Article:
Another concern is governance. I would like the residents to have some voice in how the place is run, setting rules and regulations, etc. not unlike a conventional condominium. It does look like the owners/developers have all the power.

One unit relatively near us changed hands in the past few years. I plan to go there for an interview, and I will ask why and what happened. The new owners are Brookdale, a rather large group, more than 1100 communities (to use their word.) https://www.brookdale.com/en.html

Thanks for your input. Useful.

CNC
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In our CCRC, the Resident Council works with both Administration and Ownership, and the Resident Council is getting stronger all the time, in representing residents' needs.
The most recent major discussion has been about the financial support of the shuttle system ( between homes, buildings, parking lots) as there has been a shortage of parking places in Phase I, so residents have insisted the day and night shuttle service to be at the cost of Ownership.

Ref moves to Skilled Nursing or Assisted Living and back to independent living units...we see that all the time.
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We are going to visit Reata Glen https://www.reataglen.com/ tomorrow for their presentation/sales talk. They are in San Juan Capistrano, but not really near the beach.

The build-up is just starting, so their time frame may balance with ours (we're in no hurry at the moment.) I mentioned the in-law situation before, and we are loath to be too far from them at this time. In particular, FIL seems frail.

We like the concept. The buy-in is off-putting - from $400,000 and up, depending on the unit size. Basically the price of a house. The monthly out of pocket is not trivial, but includes 30 meals a month, and use of some very nice facilities.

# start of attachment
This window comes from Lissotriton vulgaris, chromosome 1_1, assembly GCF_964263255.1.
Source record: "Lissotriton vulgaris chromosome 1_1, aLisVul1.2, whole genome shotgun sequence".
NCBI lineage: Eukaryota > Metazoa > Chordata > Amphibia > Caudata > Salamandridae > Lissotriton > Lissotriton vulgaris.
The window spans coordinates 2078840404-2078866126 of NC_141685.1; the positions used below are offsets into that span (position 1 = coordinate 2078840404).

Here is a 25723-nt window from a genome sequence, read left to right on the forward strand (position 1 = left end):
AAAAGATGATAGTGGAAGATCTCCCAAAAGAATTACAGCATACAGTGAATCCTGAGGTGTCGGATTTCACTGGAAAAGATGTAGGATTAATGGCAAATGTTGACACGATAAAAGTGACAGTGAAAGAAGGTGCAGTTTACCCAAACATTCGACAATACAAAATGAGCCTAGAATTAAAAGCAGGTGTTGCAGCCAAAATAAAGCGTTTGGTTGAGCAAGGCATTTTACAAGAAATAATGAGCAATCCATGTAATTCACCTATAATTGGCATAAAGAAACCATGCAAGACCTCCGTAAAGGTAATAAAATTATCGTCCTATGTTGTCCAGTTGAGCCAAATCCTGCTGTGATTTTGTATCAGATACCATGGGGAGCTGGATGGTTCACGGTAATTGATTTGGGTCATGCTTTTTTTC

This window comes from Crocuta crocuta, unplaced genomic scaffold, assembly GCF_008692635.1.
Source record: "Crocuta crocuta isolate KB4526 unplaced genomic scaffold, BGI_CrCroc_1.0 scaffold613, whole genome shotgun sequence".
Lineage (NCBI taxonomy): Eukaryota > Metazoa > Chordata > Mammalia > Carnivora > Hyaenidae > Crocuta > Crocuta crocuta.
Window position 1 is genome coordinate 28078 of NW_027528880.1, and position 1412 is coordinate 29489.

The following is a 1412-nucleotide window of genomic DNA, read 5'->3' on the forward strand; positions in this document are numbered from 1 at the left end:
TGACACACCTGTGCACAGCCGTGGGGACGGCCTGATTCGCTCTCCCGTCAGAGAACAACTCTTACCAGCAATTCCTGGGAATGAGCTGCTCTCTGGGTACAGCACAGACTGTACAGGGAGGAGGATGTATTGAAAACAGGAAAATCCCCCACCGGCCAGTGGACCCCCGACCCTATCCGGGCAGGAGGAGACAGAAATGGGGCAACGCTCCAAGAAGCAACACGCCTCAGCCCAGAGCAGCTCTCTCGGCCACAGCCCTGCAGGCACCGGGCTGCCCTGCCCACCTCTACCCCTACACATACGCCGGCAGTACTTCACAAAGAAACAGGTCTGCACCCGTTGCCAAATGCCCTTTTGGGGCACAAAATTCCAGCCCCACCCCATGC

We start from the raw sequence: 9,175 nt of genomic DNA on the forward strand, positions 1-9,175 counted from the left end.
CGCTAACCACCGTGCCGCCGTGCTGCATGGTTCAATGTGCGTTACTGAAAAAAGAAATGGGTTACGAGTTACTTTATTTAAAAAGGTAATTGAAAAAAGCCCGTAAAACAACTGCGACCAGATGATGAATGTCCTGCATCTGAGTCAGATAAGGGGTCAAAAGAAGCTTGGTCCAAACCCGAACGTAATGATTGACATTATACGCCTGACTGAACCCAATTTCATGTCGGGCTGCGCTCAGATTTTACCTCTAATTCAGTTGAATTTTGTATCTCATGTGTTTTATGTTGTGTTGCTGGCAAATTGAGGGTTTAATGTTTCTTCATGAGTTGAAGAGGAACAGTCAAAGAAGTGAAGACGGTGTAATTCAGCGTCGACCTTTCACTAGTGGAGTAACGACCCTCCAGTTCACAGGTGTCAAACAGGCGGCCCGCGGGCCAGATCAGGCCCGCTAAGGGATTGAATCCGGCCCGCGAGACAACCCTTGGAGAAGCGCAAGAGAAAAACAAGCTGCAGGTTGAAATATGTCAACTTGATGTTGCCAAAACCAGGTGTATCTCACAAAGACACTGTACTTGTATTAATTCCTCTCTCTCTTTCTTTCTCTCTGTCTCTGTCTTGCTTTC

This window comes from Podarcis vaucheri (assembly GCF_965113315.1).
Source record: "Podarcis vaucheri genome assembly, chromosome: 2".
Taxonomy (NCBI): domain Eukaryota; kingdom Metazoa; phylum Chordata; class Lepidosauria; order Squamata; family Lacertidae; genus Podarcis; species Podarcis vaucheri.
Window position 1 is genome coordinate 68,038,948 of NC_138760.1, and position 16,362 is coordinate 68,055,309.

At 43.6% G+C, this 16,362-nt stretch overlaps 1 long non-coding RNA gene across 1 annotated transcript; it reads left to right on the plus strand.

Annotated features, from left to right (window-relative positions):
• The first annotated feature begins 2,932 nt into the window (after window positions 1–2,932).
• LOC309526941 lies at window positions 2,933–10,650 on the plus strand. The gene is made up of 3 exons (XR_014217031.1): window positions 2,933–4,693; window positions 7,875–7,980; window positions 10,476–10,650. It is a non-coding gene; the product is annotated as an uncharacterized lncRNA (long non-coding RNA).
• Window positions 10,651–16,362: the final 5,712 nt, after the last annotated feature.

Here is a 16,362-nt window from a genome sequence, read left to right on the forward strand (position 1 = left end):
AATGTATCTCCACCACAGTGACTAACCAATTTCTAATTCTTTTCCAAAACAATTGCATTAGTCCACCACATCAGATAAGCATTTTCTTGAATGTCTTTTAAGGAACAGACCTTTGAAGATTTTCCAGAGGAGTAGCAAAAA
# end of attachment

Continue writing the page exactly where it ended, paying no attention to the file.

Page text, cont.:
We are still in the information gathering mode. We want to look in Santa Fe, as another possible place, for instance.

CNC
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Don't take a checkbook.

Gives you time to get away from the rabid hard-core salesmen.
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Don't take a checkbook.

Gives you time to get away from the rabid hard-core salesmen.


We are some years away from taking this step.

Have you seen.visited some of this sort of place?

CNC
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SG: Don't take a checkbook.

Gives you time to get away from the rabid hard-core salesmen.


We were pleasantly surprised at the total lack of high pressure, or actually, any pressure. The facility has just started construction (still doing grading, etc) and is already fully subscribed. (We were expecting something like time share presentations.) First occupancy seems to be two years away.

The buy-in is such that my checkbook winces at the very thought of writing a check like that. Think of buying a house.

We like the concept, and appreciate the value of living among our socio-economic peers. The built-in social life sounds good. Better than being the old grouchy man who lives alone down the street?

CNC
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I have listened to a talk from Kendall At Home and Laurel Lake in Hudson OH. I like the idea of a nursing service that will come to your home which Kendall does....for a hefty fee. Laurel Lake is supposedly now member owned. It was built in the mid 1980's and IMO long in the tooth. I think as long as you are living in one of these places with a spouse/parter it might be good. You have someone to look after your interests. Alone, you are living with a bunch of old people waiting to die. No thanks.

I think there are nursing services in my area that I've been told are very good. I have LT insurance, but very limited in payout per day. I guess something is better than nothing. I really need to be home where I am in the country, with my dogs. A long stay in a nursing home or even retirement home would probably kill me fast.

Birgit